There is a tendency to lump gold and silver investments together, but in fact they are distinctly different.

July 06, 2011 – There is a tendency to lump gold and silver investments together, but in fact they are distinctly different. While both gold and silver are experiencing growth in demand that far outstrips growth in supply, the fundamentals driving the markets are unique to each.

Gold is and always has been money – real money. While industrial demand is a powerful force, it pales in comparison to that basic fact. We are rapidly approaching a turning point in global economics as the era of fiat money comes to a close and nations seek out a means to stabilize the money supply.

Monetizing gold in some form is the obvious solution, and experts agree that is where we are heading. Highly respected analyst Chris Martenson calculates that to back 100% of today’s money supply with the gold currently in the reserves of central banks the price of gold would have to be over $60,000 per ounce.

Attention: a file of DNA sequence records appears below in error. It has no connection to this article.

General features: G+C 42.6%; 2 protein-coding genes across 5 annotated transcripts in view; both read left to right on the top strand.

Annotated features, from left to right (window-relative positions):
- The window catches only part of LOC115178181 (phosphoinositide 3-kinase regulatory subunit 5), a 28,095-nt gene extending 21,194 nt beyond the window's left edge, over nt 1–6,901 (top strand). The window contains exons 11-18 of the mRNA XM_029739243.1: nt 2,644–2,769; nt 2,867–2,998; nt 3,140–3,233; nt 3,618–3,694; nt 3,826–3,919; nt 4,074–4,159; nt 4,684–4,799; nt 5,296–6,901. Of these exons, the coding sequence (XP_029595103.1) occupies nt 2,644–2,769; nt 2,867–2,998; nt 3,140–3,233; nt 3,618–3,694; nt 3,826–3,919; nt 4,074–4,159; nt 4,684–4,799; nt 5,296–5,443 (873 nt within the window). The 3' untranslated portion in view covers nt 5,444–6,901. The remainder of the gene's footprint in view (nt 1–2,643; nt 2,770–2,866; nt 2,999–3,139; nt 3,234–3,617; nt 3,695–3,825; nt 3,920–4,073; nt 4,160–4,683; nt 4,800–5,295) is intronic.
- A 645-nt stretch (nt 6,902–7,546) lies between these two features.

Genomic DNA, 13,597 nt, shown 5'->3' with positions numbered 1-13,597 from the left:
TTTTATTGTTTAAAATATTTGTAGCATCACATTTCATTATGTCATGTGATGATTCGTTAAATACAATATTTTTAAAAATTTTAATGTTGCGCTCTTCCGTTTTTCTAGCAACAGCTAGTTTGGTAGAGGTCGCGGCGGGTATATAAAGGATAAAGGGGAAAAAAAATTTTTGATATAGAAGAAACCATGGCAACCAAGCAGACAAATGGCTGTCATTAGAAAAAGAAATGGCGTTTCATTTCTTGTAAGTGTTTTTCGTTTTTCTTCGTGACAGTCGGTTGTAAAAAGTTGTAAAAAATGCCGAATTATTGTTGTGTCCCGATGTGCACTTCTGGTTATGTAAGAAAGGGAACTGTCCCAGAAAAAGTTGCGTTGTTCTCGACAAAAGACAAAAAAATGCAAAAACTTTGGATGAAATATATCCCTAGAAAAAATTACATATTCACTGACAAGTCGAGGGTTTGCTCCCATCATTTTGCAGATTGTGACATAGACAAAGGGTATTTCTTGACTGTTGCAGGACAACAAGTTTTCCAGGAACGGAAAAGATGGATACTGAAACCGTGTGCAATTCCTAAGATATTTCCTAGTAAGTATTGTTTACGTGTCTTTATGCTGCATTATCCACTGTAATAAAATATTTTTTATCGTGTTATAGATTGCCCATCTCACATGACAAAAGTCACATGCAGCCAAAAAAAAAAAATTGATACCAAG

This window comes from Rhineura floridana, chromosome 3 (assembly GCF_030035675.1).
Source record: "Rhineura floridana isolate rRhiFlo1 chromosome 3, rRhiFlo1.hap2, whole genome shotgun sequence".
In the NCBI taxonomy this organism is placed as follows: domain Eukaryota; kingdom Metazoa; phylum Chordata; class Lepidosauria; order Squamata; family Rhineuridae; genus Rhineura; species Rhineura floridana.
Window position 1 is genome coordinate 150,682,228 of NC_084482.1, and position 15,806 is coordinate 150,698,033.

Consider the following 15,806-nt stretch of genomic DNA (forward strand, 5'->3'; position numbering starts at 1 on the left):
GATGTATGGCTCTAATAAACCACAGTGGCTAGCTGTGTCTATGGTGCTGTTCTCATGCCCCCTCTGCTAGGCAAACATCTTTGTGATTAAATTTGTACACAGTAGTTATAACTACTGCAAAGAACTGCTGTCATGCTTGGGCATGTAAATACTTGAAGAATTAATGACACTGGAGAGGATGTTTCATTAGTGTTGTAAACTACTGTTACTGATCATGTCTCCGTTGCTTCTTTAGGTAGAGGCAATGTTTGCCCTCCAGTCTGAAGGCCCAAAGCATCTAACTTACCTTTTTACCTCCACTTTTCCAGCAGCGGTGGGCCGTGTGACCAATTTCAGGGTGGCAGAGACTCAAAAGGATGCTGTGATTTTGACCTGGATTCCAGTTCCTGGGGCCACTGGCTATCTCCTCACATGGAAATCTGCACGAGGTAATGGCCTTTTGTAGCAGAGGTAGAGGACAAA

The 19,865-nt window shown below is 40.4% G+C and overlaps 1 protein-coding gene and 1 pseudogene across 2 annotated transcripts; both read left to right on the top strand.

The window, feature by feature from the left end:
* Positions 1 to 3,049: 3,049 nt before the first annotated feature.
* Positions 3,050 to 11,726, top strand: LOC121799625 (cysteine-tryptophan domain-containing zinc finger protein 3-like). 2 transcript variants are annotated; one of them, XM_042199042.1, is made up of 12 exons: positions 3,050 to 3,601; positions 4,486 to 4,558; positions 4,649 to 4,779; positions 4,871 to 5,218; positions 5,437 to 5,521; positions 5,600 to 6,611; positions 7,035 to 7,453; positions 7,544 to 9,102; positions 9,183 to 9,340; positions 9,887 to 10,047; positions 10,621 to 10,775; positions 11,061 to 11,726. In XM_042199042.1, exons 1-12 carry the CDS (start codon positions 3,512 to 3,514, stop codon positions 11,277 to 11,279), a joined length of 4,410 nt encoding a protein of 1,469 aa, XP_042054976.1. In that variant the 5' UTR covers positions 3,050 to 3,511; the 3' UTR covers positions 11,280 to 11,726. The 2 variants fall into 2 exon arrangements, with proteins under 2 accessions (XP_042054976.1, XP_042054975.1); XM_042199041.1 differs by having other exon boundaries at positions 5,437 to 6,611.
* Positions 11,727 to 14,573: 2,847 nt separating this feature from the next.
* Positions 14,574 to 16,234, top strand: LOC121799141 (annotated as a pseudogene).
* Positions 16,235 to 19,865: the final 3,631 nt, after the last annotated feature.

Granted, that is a fantastical figure, but the implications are clear. Even if central banks shrink the money supply to some reasonable level and buy up sufficient gold to back a prudent percentage of the remainder, the price of gold would still reach currently unimaginable levels as a balance is reached between the stress on supply and effective monetization.

Silver, on the other hand, “is an industrial metal with a host of enviable and irreplaceable attributes,” Martenson says. “It is widely used in the electronics industry. It is used to plate critical bearings in jet engines and as an antimicrobial additive to everything from wall paints to clothing fibers. In nearly all of these uses, plus a thousand others, it is used in such vanishingly small quantities that it is hardly worth recovering at the end of the product life cycle.”

Because of that above-ground silver reserves have dwindled to “perhaps 1 billion ounces … when in 1980 there were roughly 4 billion ounces.” As demand from emerging economies climbs steadily upward, production lags ever farther behind. The net result will be silver becoming increasingly scarce and prices will rise accordingly.

While the gold and silver markets have vastly different fundamentals driving them, the outlook for both gold and silver investments is particularly bright.

Shannon King

Senior Staff Writer –

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